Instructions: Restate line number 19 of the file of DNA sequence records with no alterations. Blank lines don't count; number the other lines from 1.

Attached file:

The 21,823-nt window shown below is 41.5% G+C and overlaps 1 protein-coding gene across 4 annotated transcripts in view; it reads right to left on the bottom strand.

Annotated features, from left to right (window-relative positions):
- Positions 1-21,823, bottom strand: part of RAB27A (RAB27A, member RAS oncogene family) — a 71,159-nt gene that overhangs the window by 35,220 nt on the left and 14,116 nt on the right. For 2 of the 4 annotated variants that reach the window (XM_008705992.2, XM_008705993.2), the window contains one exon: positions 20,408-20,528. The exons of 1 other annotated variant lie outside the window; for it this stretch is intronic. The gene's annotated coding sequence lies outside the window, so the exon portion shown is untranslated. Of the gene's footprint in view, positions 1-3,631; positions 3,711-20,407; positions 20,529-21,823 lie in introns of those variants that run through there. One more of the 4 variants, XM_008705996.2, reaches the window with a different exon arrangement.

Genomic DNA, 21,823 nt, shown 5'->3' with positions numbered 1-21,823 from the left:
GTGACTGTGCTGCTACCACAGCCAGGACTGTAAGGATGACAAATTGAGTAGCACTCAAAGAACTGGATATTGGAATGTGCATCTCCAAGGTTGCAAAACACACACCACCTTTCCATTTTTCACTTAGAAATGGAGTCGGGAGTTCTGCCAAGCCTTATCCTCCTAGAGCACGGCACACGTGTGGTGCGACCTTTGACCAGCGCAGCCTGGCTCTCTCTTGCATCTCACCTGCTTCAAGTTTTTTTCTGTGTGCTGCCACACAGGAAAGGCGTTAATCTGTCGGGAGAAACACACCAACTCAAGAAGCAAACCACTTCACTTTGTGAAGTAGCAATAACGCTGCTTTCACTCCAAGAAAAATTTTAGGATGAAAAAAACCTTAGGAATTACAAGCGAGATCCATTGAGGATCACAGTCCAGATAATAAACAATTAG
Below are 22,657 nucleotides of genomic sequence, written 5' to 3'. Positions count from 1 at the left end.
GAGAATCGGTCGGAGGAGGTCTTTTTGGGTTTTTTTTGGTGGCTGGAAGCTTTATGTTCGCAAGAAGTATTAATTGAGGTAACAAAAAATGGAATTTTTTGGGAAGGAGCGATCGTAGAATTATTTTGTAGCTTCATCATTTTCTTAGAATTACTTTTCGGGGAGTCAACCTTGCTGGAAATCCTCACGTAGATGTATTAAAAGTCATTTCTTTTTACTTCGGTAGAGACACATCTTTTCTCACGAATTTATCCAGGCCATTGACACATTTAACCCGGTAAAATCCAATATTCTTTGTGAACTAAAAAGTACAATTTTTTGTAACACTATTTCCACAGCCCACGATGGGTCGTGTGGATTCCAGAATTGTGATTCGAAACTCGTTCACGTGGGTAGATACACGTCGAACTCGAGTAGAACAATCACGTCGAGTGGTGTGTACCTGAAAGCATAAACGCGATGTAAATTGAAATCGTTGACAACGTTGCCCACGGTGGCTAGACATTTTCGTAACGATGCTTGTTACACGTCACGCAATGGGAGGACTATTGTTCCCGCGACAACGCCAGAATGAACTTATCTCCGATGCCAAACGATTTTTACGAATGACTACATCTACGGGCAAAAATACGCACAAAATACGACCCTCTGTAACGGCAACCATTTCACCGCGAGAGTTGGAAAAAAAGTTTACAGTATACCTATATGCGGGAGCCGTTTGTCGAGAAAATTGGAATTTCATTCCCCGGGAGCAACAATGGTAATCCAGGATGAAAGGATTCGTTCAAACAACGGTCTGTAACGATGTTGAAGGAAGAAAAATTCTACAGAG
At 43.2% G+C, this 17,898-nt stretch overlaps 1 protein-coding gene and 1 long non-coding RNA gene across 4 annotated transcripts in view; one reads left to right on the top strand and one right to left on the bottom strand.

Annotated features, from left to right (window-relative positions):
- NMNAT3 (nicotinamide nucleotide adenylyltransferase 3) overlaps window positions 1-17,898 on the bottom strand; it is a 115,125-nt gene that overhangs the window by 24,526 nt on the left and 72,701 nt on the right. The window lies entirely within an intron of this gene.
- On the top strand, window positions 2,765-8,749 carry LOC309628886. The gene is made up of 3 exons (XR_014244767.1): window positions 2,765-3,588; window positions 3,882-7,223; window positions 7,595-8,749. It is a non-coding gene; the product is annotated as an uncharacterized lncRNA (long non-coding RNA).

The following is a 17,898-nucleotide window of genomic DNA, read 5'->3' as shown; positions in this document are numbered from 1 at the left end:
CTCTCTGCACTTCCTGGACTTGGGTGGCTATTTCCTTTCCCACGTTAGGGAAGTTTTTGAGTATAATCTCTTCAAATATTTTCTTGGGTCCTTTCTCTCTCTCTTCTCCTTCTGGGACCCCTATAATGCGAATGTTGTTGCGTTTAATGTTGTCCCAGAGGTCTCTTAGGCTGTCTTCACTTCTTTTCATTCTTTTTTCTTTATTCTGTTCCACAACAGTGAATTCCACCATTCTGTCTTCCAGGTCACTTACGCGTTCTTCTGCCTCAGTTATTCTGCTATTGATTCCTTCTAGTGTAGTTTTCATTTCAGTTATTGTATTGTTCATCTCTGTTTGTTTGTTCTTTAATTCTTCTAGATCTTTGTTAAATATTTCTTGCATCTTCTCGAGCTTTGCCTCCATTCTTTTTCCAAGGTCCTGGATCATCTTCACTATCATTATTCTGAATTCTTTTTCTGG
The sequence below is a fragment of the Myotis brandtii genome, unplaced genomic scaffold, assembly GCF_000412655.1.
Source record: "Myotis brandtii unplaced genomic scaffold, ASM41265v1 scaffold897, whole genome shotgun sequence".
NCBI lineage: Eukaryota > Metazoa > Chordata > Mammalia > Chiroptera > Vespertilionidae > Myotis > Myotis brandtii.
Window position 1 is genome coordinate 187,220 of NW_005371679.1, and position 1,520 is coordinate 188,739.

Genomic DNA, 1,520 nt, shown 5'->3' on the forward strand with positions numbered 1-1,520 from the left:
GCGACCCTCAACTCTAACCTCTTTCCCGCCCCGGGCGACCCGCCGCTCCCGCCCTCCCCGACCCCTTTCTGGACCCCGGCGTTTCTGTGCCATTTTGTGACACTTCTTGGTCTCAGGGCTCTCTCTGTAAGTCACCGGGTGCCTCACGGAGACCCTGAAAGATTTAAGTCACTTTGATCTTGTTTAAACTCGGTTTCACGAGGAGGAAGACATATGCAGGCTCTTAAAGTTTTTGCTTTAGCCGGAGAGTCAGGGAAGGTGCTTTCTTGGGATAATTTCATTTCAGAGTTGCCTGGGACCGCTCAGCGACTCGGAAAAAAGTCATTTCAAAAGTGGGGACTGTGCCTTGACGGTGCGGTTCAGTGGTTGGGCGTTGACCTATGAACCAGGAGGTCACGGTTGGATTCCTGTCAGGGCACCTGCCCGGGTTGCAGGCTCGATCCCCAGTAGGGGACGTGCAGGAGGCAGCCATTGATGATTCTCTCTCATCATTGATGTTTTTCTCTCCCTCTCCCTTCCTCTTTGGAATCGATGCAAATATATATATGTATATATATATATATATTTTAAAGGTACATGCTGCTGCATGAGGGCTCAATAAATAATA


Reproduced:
GCGACCCTCAACTCTAACCTCTTTCCCGCCCCGGGCGACCCGCCGCTCCCGCCCTCCCCGACCCCTTTCTGGACCCCGGCGTTTCTGTGCCATTTTGTGACACTTCTTGGTCTCAGGGCTCTCTCTGTAAGTCACCGGGTGCCTCACGGAGACCCTGAAAGATTTAAGTCACTTTGATCTTGTTTAAACTCGGTTTCACGAGGAGGAAGACATATGCAGGCTCTTAAAGTTTTTGCTTTAGCCGGAGAGTCAGGGAAGGTGCTTTCTTGGGATAATTTCATTTCAGAGTTGCCTGGGACCGCTCAGCGACTCGGAAAAAAGTCATTTCAAAAGTGGGGACTGTGCCTTGACGGTGCGGTTCAGTGGTTGGGCGTTGACCTATGAACCAGGAGGTCACGGTTGGATTCCTGTCAGGGCACCTGCCCGGGTTGCAGGCTCGATCCCCAGTAGGGGACGTGCAGGAGGCAGCCATTGATGATTCTCTCTCATCATTGATGTTTTTCTCTCCCTCTCCCTTCCTCTTTGGAATCGATGCAAATATATATATGTATATATATATATATATTTTAAAGGTACATGCTGCTGCATGAGGGCTCAATAAATAATA